Precinct Reporter 08 31 2017 E Edition Page A-2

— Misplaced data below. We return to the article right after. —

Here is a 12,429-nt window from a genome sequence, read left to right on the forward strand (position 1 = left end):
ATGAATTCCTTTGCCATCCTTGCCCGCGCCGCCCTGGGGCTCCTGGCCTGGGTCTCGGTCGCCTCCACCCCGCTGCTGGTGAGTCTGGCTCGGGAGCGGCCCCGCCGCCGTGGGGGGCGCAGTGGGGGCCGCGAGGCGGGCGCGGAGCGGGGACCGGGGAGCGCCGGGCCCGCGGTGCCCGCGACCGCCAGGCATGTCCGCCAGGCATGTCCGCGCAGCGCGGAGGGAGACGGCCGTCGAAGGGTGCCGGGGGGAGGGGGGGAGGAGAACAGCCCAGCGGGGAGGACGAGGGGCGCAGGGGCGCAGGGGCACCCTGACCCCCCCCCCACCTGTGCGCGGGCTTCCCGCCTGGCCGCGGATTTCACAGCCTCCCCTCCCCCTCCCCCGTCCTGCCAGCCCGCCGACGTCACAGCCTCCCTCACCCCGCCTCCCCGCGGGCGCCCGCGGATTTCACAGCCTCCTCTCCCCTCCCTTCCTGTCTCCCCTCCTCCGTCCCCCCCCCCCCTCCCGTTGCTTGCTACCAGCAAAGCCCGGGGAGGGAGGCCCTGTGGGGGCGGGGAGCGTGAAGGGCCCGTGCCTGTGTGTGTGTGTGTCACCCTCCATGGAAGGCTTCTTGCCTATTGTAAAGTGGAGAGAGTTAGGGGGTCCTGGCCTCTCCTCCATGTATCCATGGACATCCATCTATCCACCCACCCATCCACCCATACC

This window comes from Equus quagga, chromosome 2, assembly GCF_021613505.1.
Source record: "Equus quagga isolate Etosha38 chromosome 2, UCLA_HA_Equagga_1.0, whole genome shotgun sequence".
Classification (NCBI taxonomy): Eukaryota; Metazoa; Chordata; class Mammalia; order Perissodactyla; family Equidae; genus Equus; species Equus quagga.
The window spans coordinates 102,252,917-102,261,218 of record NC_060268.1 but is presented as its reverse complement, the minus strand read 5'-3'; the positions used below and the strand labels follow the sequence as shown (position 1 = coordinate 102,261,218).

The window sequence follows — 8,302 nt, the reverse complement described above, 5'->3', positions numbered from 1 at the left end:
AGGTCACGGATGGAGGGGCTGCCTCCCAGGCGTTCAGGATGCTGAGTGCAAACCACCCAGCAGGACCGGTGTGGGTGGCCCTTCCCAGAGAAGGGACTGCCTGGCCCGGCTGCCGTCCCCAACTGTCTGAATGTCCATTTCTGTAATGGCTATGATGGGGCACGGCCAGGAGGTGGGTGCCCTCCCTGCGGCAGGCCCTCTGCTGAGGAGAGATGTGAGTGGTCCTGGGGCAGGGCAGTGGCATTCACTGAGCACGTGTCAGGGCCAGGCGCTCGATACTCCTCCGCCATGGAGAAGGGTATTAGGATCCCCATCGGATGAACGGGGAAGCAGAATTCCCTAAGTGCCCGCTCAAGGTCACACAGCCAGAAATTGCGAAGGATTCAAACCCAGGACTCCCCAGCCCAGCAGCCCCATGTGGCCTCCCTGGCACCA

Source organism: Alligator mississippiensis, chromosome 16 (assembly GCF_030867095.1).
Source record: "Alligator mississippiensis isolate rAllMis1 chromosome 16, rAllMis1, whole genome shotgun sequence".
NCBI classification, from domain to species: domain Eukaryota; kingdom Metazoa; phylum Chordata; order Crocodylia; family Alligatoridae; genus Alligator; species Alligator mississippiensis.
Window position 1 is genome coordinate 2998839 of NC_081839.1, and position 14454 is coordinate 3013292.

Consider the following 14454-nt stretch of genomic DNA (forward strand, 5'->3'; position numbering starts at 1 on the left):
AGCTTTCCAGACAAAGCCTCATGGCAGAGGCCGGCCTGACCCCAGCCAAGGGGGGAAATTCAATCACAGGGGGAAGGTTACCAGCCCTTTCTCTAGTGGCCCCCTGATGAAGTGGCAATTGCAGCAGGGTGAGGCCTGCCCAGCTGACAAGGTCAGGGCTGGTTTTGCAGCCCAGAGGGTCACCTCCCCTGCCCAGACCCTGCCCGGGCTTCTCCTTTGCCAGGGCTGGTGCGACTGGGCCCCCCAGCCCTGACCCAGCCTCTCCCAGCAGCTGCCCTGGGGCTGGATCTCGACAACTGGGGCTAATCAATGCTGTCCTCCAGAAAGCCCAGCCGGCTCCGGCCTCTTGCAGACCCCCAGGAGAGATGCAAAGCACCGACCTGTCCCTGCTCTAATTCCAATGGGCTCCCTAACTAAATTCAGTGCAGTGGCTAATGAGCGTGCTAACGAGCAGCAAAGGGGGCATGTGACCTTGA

A-2 Thursday, August 31, 2017 Precinct Reporter Bible College Holds Graduation Ceremonies By Eliz Dowdy StaffWriter West Angeles Cathedral was the setting for the spectacular tenth anniversary of Next Dimension University. The recently held ceremony celebrated the dedicated work of students, and honored those in the community who are changing lives through dedicated perseverance and hard work. The graduation pre-event consisted of a red carpet walk for grads, and honorary grads. Next Dimension University is ten years old, but moving light years ahead, under Chancellor Joel McLeod and staff. Two principal tenets guide the direction of Next Dimension: addressing illiteracy in society, because many children are unable to read in society today, and they are the ones that will end up in jail or on welfare. Next Dimension has created a preparatory program that is designed to impact illiteraracy. The other pillar is stomping out biblical illiteracy, for as it is written, My people perish for a lack of knowledge. The graduation ceremony awarded diplomas of completion for Associate degrees in biblical Studies; Bachelors in Biblical Studies; Masters in Biblical Studies; Doctorate of Ministry; and Doctorate of Philosophy, both in Biblical Studies. Honorary doctorate recipients included Erica Campbell and Tina Campbell, AKA Mary Mary, the singing duo; Vanessa Bell Armstrong, gospel soloist; Bishop Kenneth Ulmer, senior pastor, Faithful Bible Central Church; Apostle Rebecca Washington Berry, presiding prelate of Faith Ministries International Network of Churches, and chancellor of Elbon Bible College in Apple Valley. Another High Desert pastor receiving an honorary doctorate was Pastor Johnny Lewis, Grace Christian Community Church in Hesperia. Dana Cooley, a parishioner at Spirit of Christ Tabernacle in Victorville received an Associate degree in biblical Studies. The Next Dimension choir director was Bishop SBPD Honors (Cont. from Page A-1) Tragic endings to simple tric stops could be reduced with a more diversified force, he said, and it is a decent paying job with good benefits. Right now, there are not a lot of African American or Latino icersintheInlandEmpire. Theres some, he said. Police departments say theyre trying to hire more African Americans, but they say theyre not passing all the qualifications, the drug tests, background check, the lie detectors. Part of the problem is that more students of color need early preparation in recruiting for law enforcement before they get to high school to keep their records clean if they plan to pursue a career on the force. Too many kids are already on probation or caught up in the system in their early teens. In the Explorers program, Stone said there are also very few African American kids because the community is dissuading them from getting into these types of fields. If you dont want them to do this, what do you want In some cases, agencies are now referring fathers to the Annual Fatherhood Conference and Fatherhood Breakfast. He said that he appreciates the Black Rose Award, and partnerships that are working together to strengthen the community. Its really the baby of a strong collective of agencies and individuals who have been passionate about fatherhood engagement and stuck with it to bring this to the table, he said. Humanitarian of the Year, Gwendolyn Dowdy Rodgers, said that growing up in San Bernardino inspired her nonprofit, the Young Womens Empowerment Foundation. She said the local recognition is an unexpected honor. Ive been doing this, but Im just one of the people lying under the radar, she said. Its for the glory of God. I am thankful for it all. Some of her motivation comes from a feeling of local duty, but mostly its a labor of love to get the girls prepared in spite of the diculties they face. They bring a lot of spirit and energy, which fuels her own passion for the program. They know me because Im there in the trenches with them, said Dowdy Rodgers, who also serves on the city school board. Im calling and checking on them at school, and theyre calling me. From the programs inception, she was aware of the pressing need to support BORN TO BE GREAT Made possible by a grant from the 2017 National Newspaper Publishers Association. All rights reserved By 2020, 65 percent of all jobs will require postsecondary education and training beyond high school. Previously, courses teaching higher-order thinking skills like critical thinking and problem solving were reserved for the economically advantaged and "gifted and talented." The federal government has a responsibility to invest in the success of every student. The Every Student Succeeds Act (ESSA) requires that acquisition of those higher-order thinking skills be the standard for every student but your involvement is needed to make those requirements realities. To learn more about ESSA and how you can get involved, visit www.nnpa.org/essa. Your child's dreams are like stars: If he chooses them as his guides, he can reach his destiny. Black Rose Awards (Cont. from Page A-1) Dana Cooley Rebecca Washington Berry them to do? Play basketball, football? he said. According to a 2015 Justice Department study, icers of color only made up 27% of the national police force, which included 12% African American, and 12% Hispanic or Latino. Local towns and cities across the nation are not going to get better if there are no cops that look like people of color, or resemble the community, that they protect and serve, he said. You cant have people that dont really look like you trying to monitor you in your own community, he said. You need more people of color on the force. young women in the city that she loves. And, she still sees San Bernardino as a great community, one that has molded her into the person she is today. She also follows a long line of family members from San Bernardino who were active in giving back to the community. She said that a big part of her story is also her ministry and its guiding principle to help women on the right path in life. Even though I had a great family that has done amazing things, people have supported me and the community was like my second family, she said. When she first started YWE, the goal was to serve, but her first big question was to herself. What is my expertise to give? Is it talking with someone, sharing of yourself? Its not always monetary or materialistic. Its giving of you, she said. (Cont. on Page A-4)